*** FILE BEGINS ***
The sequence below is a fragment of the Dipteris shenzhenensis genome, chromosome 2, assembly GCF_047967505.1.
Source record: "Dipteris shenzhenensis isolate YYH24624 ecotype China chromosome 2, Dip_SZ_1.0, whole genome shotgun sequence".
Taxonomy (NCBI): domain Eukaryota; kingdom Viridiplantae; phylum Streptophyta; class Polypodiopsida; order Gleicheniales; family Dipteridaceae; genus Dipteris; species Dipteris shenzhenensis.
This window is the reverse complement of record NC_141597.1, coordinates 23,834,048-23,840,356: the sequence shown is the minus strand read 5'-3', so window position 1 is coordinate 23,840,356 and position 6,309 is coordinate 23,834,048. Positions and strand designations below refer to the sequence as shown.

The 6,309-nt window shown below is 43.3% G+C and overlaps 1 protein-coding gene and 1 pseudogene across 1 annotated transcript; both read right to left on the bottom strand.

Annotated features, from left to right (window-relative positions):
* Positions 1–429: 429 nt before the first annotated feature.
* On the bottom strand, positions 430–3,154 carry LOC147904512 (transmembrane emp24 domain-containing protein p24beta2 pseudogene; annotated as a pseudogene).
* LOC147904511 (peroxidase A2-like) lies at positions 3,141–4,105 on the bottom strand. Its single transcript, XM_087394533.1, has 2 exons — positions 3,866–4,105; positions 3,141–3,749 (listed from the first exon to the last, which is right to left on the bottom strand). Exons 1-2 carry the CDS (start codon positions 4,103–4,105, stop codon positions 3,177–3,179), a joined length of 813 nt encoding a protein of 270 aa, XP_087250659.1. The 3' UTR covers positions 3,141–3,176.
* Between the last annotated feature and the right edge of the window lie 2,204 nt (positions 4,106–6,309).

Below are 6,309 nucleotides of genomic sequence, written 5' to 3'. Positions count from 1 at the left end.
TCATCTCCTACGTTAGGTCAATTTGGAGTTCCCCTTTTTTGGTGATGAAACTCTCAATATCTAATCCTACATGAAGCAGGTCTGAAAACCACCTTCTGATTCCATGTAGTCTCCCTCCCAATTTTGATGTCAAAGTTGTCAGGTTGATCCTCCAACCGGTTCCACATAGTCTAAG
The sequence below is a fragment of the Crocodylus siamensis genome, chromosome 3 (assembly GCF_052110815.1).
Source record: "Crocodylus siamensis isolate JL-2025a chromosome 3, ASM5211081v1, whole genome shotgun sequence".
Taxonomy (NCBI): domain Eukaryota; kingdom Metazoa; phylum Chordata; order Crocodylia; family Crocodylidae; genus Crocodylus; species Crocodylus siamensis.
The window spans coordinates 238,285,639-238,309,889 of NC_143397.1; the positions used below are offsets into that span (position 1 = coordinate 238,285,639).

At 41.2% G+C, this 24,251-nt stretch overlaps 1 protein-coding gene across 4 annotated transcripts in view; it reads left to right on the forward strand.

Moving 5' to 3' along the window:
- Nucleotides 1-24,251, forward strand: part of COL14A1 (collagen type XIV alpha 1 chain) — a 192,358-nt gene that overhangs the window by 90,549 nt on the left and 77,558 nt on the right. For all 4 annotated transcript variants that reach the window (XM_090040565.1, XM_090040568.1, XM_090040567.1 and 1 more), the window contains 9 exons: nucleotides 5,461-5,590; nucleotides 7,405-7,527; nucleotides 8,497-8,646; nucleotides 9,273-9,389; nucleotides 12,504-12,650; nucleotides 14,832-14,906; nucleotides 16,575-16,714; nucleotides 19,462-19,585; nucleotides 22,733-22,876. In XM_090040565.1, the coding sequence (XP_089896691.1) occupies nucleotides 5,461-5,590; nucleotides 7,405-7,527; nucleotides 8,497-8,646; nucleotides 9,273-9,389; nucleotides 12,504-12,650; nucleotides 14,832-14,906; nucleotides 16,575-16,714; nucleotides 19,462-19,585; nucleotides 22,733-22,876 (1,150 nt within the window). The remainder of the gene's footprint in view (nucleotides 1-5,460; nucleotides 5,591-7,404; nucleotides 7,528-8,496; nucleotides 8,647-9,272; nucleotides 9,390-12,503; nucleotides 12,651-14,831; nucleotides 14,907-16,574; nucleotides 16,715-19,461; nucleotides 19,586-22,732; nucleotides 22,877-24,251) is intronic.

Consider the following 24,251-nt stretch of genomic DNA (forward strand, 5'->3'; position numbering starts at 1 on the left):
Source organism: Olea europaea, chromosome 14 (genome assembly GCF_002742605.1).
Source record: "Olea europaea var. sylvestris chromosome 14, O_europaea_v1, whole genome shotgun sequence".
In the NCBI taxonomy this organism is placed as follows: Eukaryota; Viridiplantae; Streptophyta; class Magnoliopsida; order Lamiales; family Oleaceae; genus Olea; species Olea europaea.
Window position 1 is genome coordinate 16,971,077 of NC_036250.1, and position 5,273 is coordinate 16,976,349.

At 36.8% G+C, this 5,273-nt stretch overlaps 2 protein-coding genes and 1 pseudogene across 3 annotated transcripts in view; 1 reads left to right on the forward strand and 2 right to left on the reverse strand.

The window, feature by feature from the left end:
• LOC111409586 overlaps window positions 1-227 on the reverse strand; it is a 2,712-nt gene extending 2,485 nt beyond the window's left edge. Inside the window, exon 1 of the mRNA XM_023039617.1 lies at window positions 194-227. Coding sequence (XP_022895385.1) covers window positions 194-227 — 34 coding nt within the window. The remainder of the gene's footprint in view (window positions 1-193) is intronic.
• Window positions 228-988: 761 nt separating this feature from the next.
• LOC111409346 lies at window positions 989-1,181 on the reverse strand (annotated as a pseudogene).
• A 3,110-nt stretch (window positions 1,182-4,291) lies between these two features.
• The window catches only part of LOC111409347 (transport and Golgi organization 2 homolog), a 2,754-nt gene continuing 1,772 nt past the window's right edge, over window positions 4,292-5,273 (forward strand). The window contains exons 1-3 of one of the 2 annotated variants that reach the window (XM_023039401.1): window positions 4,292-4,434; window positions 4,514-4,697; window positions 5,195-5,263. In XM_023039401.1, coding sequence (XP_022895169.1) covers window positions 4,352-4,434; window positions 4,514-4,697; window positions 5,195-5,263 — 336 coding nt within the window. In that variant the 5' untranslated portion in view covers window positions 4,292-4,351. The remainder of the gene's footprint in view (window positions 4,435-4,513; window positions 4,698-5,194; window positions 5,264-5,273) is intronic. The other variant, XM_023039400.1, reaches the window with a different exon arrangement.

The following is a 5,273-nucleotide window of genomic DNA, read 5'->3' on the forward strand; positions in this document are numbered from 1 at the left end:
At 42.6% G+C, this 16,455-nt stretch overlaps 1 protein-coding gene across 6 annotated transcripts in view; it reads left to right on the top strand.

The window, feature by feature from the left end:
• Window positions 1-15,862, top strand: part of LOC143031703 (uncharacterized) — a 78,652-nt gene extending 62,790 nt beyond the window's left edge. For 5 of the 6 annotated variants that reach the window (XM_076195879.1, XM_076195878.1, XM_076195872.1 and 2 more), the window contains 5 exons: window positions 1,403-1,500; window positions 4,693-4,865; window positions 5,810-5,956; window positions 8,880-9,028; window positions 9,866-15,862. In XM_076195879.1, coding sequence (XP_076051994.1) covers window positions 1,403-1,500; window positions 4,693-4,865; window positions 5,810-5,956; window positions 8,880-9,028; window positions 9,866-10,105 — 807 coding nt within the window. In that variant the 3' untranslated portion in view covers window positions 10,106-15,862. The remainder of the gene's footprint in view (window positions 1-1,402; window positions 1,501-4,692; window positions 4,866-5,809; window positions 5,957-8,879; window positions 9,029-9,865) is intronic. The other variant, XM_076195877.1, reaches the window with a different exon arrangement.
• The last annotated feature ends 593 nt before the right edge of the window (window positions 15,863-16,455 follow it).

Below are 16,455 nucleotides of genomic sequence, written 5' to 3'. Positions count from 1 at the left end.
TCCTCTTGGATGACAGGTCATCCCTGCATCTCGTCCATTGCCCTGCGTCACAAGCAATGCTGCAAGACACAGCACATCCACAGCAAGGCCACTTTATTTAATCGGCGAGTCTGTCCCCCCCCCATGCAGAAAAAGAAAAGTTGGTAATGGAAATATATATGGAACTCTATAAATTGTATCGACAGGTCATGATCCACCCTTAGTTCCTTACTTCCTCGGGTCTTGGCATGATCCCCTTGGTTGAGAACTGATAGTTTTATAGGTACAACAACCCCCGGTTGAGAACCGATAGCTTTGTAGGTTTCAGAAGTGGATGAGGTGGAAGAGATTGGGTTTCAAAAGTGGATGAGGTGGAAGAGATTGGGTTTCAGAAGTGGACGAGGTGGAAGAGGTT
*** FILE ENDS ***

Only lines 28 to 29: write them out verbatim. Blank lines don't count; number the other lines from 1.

• Window positions 228-988: 761 nt separating this feature from the next.
• LOC111409346 lies at window positions 989-1,181 on the reverse strand (annotated as a pseudogene).